Northern Youth Experience Culture through Canoeing and Storytelling

Northern Youth Experience Culture through Canoeing and Storytelling

July 3, 2020

Some students from St. Pascal Community School are listening to stories about Indigenous culture and language through canoeing and storytelling thanks to funding from the Cameco Creative Kids Northern Cultural Fund.

The project, called sipa acahkos ayatohkan, which in Cree means “Stories under the Stars” involved going out onto the water, paddling, singing songs, eating and then listening to local storytellers share stories about the community and Indigenous cultures and experiences. The students were taken on two trips – one in June 2019 and another in October 2019.

Jordan Kolbeck, principal, St. Pascal Community School in Green Lake, SK worked with Annalisa Kolbeck to come up with the project. He says canoeing and storytelling have important historical, cultural and language connections to the land and the community.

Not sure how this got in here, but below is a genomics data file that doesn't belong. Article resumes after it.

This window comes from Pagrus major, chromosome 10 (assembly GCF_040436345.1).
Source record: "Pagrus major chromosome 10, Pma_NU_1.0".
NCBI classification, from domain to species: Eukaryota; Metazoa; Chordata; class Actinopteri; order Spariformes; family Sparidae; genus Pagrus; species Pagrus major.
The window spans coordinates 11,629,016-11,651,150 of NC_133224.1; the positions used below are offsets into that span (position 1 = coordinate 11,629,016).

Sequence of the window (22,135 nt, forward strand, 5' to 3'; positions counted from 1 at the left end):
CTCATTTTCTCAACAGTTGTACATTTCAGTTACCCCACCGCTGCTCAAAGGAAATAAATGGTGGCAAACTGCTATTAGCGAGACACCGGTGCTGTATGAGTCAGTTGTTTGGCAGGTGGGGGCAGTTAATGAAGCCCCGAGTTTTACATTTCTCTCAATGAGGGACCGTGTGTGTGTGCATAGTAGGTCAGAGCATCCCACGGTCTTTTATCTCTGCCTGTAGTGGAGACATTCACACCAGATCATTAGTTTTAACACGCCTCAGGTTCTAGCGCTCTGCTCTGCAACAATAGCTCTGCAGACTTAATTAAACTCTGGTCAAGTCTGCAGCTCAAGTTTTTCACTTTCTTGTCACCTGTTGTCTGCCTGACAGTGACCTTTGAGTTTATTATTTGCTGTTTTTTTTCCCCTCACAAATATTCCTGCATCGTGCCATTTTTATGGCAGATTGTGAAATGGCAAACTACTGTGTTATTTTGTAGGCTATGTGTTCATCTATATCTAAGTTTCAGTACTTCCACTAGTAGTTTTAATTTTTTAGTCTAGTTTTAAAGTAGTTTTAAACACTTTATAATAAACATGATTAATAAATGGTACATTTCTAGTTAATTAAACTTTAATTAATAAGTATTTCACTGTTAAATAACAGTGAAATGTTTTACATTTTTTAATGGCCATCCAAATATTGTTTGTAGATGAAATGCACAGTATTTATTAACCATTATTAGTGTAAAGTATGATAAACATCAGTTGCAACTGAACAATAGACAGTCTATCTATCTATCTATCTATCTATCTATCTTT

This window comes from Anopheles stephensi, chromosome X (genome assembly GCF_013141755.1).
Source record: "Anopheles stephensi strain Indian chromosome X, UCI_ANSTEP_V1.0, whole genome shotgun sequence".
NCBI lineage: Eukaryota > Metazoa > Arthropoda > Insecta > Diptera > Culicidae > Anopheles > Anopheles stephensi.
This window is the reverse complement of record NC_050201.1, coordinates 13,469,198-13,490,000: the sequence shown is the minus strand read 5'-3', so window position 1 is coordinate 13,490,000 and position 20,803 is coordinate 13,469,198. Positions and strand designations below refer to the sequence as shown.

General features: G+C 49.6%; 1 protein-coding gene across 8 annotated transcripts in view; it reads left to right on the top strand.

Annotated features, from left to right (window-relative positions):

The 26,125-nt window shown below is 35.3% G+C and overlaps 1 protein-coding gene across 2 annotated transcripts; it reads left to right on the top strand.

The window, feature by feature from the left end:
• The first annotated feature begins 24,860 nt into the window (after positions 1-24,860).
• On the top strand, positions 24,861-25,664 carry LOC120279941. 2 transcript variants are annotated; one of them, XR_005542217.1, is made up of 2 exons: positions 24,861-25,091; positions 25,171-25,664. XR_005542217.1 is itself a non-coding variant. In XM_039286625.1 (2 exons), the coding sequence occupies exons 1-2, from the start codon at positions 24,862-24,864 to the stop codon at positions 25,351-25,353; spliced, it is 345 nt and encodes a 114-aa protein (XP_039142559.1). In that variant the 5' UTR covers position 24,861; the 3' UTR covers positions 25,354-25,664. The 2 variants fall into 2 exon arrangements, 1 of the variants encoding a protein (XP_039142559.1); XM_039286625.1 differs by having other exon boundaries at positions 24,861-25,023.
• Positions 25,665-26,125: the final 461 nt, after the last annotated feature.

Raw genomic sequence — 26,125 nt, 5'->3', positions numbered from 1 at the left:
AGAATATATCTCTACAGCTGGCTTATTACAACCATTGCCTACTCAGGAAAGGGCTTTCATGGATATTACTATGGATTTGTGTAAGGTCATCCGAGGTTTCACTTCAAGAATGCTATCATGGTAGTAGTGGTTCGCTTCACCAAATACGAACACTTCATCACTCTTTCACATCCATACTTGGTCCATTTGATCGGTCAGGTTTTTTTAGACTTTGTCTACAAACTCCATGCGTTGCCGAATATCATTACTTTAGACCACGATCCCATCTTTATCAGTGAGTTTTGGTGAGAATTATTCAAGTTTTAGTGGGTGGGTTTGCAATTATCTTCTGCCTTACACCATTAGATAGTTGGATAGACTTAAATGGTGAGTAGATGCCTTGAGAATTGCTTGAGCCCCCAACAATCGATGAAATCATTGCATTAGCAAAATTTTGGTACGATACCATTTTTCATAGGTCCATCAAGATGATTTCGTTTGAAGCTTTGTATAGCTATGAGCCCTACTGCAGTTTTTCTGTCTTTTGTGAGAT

“From experience we know how relaxed and comfortable kids feel out on the water – how alive their senses become. We also know how attentive and interested and alive students are when they’re listening to stories about their community and culture in their language,” he says. “So we figured, why not put them together and offer the kids in our school the opportunity to experience both at once.”

Kolbeck says the project helped create an opportunity to build relationships between the students and Elders as well as language and story.

“As educators, we want to do our best to provide opportunities for growth, learning and connection to all of our students. This project did that,” he says. “Watching the students’ faces as they listened to stories – their focus and interest – made me feel like something special was happening.”

He says the funding from Cameco Creative Kids Northern Fund helped run the program successfully, and there are plans to continue the project with the students, “I know the students loved it. You can bet that I’m thinking of canoeing already. I’d like to retrace a traditional trading route in June with students.”